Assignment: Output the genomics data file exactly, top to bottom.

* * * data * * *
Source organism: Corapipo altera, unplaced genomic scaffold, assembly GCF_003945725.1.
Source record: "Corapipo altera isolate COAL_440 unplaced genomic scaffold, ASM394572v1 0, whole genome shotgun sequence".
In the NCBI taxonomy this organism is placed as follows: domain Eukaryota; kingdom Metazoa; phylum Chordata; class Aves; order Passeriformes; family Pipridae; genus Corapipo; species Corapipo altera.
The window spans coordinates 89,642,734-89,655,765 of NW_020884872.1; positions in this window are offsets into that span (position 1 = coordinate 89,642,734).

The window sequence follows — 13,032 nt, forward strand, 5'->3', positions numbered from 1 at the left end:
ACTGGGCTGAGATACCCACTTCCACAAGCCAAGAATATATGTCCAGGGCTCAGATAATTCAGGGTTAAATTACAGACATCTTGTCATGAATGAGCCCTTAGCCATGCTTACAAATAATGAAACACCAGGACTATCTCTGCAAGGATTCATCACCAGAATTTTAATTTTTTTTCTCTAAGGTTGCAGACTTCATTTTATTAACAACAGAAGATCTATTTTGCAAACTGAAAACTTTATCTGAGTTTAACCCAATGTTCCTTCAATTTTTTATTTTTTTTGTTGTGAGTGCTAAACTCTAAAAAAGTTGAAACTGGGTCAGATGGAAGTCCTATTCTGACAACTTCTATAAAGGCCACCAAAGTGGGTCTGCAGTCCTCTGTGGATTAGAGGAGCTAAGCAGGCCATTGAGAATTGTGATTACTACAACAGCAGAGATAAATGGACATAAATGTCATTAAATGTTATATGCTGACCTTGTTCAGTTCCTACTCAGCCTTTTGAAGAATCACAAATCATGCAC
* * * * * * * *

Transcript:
Source organism: Corapipo altera, unplaced genomic scaffold, assembly GCF_003945725.1.
Source record: "Corapipo altera isolate COAL_440 unplaced genomic scaffold, ASM394572v1 0, whole genome shotgun sequence".
In the NCBI taxonomy this organism is placed as follows: domain Eukaryota; kingdom Metazoa; phylum Chordata; class Aves; order Passeriformes; family Pipridae; genus Corapipo; species Corapipo altera.
The window spans coordinates 89,642,734-89,655,765 of NW_020884872.1; positions in this window are offsets into that span (position 1 = coordinate 89,642,734).

The window sequence follows — 13,032 nt, forward strand, 5'->3', positions numbered from 1 at the left end:
ACTGGGCTGAGATACCCACTTCCACAAGCCAAGAATATATGTCCAGGGCTCAGATAATTCAGGGTTAAATTACAGACATCTTGTCATGAATGAGCCCTTAGCCATGCTTACAAATAATGAAACACCAGGACTATCTCTGCAAGGATTCATCACCAGAATTTTAATTTTTTTTCTCTAAGGTTGCAGACTTCATTTTATTAACAACAGAAGATCTATTTTGCAAACTGAAAACTTTATCTGAGTTTAACCCAATGTTCCTTCAATTTTTTATTTTTTTTGTTGTGAGTGCTAAACTCTAAAAAAGTTGAAACTGGGTCAGATGGAAGTCCTATTCTGACAACTTCTATAAAGGCCACCAAAGTGGGTCTGCAGTCCTCTGTGGATTAGAGGAGCTAAGCAGGCCATTGAGAATTGTGATTACTACAACAGCAGAGATAAATGGACATAAATGTCATTAAATGTTATATGCTGACCTTGTTCAGTTCCTACTCAGCCTTTTGAAGAATCACAAATCATGCAC